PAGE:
A Deputy Minister for Transport, Alhassan Sulemana Tampuli, has disclosed that a Committee has been constituted under the Economic Management Team, to make recommendations on how to reduce the cost of doing business at the ports.
Mr. Tampuli disclosed this when delivering a speech at the third Annual General Meeting (AGM) of the Association of Customs Housing Agents Ghana (ACHAG), on the theme “Doing business at the port in the face of current economic challenges.”
He said that this demonstrated the commitment of the government to creating an enabling environment for port businesses to thrive as well as solidifying its reputation as a listening government, having listened to the concerns of various stakeholders in the ports’ value chain.
He said issues such as the high cost of administrative fees charged by shipping lines and other charges would be investigated to see if it was justifiable for them to charge such high fees.
He said, for instance, that an amount of US$5000 was being charged by shipping lines on each container they carried, indicating that if the amount is multiplied by the 1.2 million containers handled at the ports in 2023, it would translate to about US$550 million that was paid to the shipping lines from Ghana last year.
He gave the assurance that the committee would be holding a meeting with stakeholders to go through the charges one by one to enable them to reach a destination that would benefit all.
“I wish to also once again assure you and the business community, particularly stakeholders in the ports, shipping, and transport logistics value chain, that the government is committed to creating the conducive environment needed for their businesses to grow,” he said.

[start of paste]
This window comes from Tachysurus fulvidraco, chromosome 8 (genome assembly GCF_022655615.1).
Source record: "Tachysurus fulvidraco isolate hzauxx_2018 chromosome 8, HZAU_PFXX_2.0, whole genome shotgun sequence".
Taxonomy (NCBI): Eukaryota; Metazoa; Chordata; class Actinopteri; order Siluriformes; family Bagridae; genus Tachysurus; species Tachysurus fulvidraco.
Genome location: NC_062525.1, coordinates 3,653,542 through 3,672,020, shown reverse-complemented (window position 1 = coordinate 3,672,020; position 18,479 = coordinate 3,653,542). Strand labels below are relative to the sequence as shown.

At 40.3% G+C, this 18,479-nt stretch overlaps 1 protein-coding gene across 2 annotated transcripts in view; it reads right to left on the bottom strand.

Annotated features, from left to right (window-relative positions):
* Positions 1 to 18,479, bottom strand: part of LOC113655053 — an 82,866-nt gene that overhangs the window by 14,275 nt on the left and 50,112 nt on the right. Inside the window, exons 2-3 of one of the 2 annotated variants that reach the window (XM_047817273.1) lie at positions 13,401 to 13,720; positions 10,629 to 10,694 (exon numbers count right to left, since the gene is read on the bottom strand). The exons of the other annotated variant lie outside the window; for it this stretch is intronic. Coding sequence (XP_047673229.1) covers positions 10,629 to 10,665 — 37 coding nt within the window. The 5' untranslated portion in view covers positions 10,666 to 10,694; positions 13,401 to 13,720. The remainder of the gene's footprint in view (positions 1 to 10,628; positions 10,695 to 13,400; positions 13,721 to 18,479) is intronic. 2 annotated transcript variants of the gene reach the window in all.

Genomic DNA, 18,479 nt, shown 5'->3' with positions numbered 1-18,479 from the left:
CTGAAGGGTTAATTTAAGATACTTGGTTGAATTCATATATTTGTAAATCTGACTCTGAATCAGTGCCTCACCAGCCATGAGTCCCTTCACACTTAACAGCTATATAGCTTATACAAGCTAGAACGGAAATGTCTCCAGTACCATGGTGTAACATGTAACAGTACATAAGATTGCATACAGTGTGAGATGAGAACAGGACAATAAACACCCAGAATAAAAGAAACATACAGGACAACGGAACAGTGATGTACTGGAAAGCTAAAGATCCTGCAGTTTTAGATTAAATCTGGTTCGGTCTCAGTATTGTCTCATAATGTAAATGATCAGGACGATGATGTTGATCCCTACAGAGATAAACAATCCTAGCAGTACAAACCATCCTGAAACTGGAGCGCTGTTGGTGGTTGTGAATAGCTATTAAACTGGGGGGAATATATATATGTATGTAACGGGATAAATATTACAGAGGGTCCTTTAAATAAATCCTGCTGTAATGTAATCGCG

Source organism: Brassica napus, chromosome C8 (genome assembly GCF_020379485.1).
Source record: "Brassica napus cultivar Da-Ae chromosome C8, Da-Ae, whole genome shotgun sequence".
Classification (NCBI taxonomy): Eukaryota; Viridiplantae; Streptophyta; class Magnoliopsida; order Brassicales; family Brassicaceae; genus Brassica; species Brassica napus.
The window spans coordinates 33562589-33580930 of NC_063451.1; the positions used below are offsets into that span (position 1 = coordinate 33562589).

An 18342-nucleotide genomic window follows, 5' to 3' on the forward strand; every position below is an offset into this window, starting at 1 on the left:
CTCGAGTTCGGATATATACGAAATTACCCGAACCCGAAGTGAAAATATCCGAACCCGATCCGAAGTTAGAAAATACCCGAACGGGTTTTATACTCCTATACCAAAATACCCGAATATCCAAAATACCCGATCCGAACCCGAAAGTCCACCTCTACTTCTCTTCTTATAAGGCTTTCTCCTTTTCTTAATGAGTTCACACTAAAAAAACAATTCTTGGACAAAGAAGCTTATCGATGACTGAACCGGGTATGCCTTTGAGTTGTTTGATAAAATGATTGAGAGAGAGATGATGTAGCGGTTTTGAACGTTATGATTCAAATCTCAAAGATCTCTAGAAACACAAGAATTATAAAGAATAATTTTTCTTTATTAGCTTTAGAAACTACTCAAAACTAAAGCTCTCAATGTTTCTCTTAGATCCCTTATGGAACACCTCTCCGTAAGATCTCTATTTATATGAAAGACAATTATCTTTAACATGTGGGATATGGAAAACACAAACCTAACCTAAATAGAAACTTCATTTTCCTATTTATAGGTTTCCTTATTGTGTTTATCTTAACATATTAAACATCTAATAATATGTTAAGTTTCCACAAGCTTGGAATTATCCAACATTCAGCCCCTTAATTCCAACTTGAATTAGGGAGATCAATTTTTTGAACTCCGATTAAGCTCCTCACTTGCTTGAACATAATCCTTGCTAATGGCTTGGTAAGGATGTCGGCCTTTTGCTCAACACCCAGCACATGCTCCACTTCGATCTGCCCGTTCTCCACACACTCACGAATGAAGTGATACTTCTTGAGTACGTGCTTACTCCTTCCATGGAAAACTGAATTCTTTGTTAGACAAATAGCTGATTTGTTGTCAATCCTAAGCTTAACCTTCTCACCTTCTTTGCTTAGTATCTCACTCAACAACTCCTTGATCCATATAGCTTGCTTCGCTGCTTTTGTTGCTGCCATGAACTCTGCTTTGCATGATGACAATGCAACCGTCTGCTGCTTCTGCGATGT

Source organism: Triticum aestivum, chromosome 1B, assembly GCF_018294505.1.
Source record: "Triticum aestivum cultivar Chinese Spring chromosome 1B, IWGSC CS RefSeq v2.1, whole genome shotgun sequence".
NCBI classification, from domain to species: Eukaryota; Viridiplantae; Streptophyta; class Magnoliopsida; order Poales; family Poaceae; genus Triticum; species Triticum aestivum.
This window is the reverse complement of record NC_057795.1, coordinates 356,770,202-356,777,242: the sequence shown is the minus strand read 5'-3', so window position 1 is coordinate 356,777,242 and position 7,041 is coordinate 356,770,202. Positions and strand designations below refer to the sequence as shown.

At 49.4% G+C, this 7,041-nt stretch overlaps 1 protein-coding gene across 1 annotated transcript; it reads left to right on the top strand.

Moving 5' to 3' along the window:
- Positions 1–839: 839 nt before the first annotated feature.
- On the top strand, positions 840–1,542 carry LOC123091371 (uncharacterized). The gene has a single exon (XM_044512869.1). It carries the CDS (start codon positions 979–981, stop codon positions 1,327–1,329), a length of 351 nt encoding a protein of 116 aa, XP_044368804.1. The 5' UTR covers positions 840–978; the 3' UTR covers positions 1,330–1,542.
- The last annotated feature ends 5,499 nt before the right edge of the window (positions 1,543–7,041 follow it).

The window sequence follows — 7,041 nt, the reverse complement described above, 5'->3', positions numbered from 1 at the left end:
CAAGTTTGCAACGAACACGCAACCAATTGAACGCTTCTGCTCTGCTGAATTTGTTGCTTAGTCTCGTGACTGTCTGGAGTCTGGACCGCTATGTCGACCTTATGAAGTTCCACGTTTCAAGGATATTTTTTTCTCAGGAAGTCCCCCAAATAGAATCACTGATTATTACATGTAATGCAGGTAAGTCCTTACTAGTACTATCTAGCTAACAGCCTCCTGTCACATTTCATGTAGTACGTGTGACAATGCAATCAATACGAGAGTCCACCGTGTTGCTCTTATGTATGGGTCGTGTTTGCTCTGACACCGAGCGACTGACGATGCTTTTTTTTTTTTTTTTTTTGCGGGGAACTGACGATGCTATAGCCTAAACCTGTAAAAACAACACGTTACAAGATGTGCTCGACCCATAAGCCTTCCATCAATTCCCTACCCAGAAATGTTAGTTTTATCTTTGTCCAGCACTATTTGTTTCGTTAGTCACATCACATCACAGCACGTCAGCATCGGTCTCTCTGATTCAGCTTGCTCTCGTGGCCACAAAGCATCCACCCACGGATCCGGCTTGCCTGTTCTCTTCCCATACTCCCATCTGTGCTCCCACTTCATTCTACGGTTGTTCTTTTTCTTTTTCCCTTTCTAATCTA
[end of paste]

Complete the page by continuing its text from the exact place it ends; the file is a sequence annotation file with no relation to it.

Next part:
The deputy minister noted that the maritime sector, especially Ghana’s seaports, were the main gateways for international trade, accounting for over 90 percent of Ghana’s international trade with overwhelming effect and potential for boosting gross domestic product (GDP) growth.
He indicated that it was therefore imperative that Ghana strive to drive improvements within the ports to reduce transaction costs, facilitate trade, and position the ports as a hub for the West African sub-region, particularly within the context of the African Continental Free Trade Area (AfCFTA).
He added that it was for these reasons and others that the government was investing in port infrastructure to facilitate the industrialization of the country, as the ports were an integral link within the maritime supply value chain.
Mr. Tampuli noted that the massive infrastructural investments at Meridian Ports and Services (MPS) Terminal 3, coupled with other soft interventions by the government such as the paperless ports system introduced in 2017 and the Integrated Customs Management Systems (ICUMS), were not only intended to modernise the ports and increase efficiency but also to enhance competitiveness, improve shipping services, and facilitate the diversification and growth of port traffic.
“These interventions, with the support of stakeholders, have harmonised and improved the port clearance system by ensuring a seamless, convenient, and quick turnaround time in the port clearance processes. The ICUMS system, for instance, has led to reduced shipping costs for shippers through the elimination of delays within the cargo clearance chain,” he stated.